Can I Be Charged With Drug Possession Even If No Drugs Are Found On Me?
Under Texas law, a person commits a crime if they “knowingly or intentionally possess a controlled substance.” The word possession in this context means to have “actual care, custody, control or management” over the illegal drug in question. That does not necessarily mean the police have to catch you with the drugs in your pocket. They simply need to find contraband in an area over which you had control.
Texas Court Upholds 5-Year Sentence of Man Convicted Based on Meth Found in Duffle BagTo give you an illustration of what this means in practice, here is a recent decision from a Texas appellate court, Gilstrap v. State. In this case, the defendant was observed by a motel security guard repeatedly entering and exiting a particular room. The motel itself had an overnight curfew policy in place “because of drug activity on the premises.”
At one point, the security guard confronted the defendant, who was not a guest, and informed him of the curfew. The defendant told the security guard to wait while he went back to the room to get something. The guard said he felt threatened–he suspected the defendant had a gun–so he called the police.
Officers arrived at the scene and arrested the defendant, who had several outstanding warrants. The guard told the officer he suspected there was drug activity in the room the defendant had been seen entering and exiting earlier. The female occupant of the room consented to a police search. During the search, the officers found a black duffle bag containing men’s clothing, a credit card in the defendant’s name, and methamphetamine, which is a controlled substance.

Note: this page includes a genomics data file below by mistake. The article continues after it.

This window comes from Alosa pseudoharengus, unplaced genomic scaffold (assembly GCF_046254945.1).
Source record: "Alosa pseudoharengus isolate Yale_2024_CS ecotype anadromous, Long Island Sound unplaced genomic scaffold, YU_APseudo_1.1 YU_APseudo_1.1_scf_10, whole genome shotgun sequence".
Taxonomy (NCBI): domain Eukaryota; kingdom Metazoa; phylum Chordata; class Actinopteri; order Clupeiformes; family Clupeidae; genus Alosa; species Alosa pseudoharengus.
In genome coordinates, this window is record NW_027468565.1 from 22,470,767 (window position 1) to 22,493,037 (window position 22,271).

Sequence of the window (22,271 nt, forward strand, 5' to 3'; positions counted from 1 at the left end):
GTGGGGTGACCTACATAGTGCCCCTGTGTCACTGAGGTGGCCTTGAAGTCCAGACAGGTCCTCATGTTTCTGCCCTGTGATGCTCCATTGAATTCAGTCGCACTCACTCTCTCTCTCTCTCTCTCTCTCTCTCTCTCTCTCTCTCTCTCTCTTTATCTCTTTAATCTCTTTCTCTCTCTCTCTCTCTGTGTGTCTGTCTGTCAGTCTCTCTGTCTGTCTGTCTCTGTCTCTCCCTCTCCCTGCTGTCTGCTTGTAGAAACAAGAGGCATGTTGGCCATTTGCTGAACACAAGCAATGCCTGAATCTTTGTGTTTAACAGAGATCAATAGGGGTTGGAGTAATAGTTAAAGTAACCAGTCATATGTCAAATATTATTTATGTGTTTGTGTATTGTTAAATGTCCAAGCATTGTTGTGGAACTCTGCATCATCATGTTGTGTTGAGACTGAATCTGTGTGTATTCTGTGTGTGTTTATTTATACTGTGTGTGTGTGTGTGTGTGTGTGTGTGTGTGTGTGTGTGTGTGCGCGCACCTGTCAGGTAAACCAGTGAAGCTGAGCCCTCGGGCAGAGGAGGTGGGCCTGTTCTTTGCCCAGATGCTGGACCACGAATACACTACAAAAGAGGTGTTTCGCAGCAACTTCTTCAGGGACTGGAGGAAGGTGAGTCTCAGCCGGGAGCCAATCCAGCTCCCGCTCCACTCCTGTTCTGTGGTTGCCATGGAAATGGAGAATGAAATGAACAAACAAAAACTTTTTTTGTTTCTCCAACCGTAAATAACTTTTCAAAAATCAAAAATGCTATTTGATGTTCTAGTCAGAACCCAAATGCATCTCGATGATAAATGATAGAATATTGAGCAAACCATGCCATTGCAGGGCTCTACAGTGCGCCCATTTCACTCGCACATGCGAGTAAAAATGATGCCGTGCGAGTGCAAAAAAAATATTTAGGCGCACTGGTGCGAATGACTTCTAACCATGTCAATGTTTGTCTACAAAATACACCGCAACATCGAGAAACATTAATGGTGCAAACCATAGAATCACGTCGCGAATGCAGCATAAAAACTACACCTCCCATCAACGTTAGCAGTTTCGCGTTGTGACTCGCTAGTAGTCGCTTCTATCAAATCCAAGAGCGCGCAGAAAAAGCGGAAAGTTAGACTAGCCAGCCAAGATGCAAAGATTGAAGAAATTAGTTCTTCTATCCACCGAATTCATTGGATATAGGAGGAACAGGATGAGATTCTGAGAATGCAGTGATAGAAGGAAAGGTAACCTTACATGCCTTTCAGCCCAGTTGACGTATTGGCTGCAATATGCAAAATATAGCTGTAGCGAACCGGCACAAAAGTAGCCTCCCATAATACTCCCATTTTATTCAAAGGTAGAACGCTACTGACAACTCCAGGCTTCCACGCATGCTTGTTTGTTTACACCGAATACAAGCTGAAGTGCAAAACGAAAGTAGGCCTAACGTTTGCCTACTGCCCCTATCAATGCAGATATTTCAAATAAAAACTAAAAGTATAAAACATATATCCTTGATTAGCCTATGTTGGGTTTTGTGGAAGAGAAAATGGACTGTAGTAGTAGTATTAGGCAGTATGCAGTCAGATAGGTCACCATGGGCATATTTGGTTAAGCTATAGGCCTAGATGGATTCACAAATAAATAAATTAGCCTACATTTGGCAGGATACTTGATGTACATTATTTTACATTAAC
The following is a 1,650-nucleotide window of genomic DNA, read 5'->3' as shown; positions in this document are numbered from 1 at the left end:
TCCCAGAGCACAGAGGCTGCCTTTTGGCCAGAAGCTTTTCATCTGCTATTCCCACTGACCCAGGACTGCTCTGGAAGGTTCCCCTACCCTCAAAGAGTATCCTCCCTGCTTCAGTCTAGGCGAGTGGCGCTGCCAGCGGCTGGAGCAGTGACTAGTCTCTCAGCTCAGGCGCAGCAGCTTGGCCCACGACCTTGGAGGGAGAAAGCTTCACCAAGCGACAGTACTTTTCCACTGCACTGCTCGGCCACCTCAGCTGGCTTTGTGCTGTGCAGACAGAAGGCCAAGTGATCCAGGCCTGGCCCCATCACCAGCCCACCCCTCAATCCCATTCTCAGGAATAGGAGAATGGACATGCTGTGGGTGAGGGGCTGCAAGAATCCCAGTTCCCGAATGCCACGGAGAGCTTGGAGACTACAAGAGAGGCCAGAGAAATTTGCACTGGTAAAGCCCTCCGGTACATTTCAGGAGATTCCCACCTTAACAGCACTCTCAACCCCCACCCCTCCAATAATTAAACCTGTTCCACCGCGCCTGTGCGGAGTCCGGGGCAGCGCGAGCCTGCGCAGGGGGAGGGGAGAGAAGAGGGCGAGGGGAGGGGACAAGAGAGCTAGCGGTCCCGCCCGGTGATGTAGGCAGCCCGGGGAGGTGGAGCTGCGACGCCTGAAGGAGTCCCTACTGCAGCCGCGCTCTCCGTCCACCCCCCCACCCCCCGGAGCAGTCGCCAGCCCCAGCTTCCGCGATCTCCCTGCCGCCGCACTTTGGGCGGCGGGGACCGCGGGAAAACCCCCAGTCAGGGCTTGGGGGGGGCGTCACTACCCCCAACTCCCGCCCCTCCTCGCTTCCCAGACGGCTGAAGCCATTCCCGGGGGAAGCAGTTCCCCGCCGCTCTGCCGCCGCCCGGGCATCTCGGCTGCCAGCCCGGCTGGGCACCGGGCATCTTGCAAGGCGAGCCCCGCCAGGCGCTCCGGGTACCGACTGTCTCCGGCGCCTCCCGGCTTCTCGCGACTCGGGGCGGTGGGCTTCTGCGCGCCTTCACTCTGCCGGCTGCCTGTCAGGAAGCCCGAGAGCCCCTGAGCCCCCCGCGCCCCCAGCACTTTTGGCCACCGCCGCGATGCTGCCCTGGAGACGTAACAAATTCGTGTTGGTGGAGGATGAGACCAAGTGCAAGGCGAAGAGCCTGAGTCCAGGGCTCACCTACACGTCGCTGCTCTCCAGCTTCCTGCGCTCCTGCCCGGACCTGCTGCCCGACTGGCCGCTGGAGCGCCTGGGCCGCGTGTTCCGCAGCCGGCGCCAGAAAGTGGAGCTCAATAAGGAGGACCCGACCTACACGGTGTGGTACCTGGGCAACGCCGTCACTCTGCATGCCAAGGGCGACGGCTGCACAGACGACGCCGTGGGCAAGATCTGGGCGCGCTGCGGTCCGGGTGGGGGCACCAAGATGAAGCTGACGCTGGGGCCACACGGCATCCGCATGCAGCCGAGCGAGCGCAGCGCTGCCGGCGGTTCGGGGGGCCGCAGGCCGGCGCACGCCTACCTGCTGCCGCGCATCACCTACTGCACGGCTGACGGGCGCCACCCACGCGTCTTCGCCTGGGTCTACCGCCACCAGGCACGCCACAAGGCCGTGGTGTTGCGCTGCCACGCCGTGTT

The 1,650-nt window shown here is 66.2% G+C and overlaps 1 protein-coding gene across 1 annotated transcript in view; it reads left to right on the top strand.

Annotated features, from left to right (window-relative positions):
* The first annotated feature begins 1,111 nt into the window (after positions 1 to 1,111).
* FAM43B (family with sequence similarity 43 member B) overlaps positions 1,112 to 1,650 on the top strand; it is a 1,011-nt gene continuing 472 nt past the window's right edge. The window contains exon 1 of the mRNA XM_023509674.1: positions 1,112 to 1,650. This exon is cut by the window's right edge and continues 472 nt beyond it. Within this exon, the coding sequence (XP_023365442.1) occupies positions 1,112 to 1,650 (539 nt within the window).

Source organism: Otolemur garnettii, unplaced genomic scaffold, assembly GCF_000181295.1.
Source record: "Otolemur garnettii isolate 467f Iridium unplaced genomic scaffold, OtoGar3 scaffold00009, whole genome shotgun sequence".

Based on this evidence, prosecutors charged the “possession with intent to deliver a controlled substance.” A jury found the defendant guilty, and a judge subsequently sentenced him to 5 years in prison. On appeal, the defendant argued there was insufficient evidence to prove he was ever in possession of the methamphetamine. After all, the defendant was not in the room–which was occupied by another person–at the time of his arrest.
The Court of Appeals rejected this argument and affirmed the defendant’s conviction. The appellate court noted that the jury was allowed to “infer” possession even if the drugs were not in “accused’s exclusive possession” at the time. There are 14 relevant factors the jury must consider when making such an inference. Not all factors need to be present–as indeed, they were not here–but the appellate court said there were sufficient “links” between the defendant and the duffle bag to support the inference of possession. Notably, the security guard saw the defendant going in and out of the room where the duffle bag was found, and men’s clothing and possessions identified with the defendant were in said bag.
Call an Attorney!If you are charged with drug possession, simply telling the police “those drugs aren’t mine” is not going to be enough to get you out of trouble. You need to work with an experienced criminal defense attorney who can advise you of your rights and represent your interests in court. Contact Keith B. French Law, PLLC, today if you need to speak with a lawyer right away.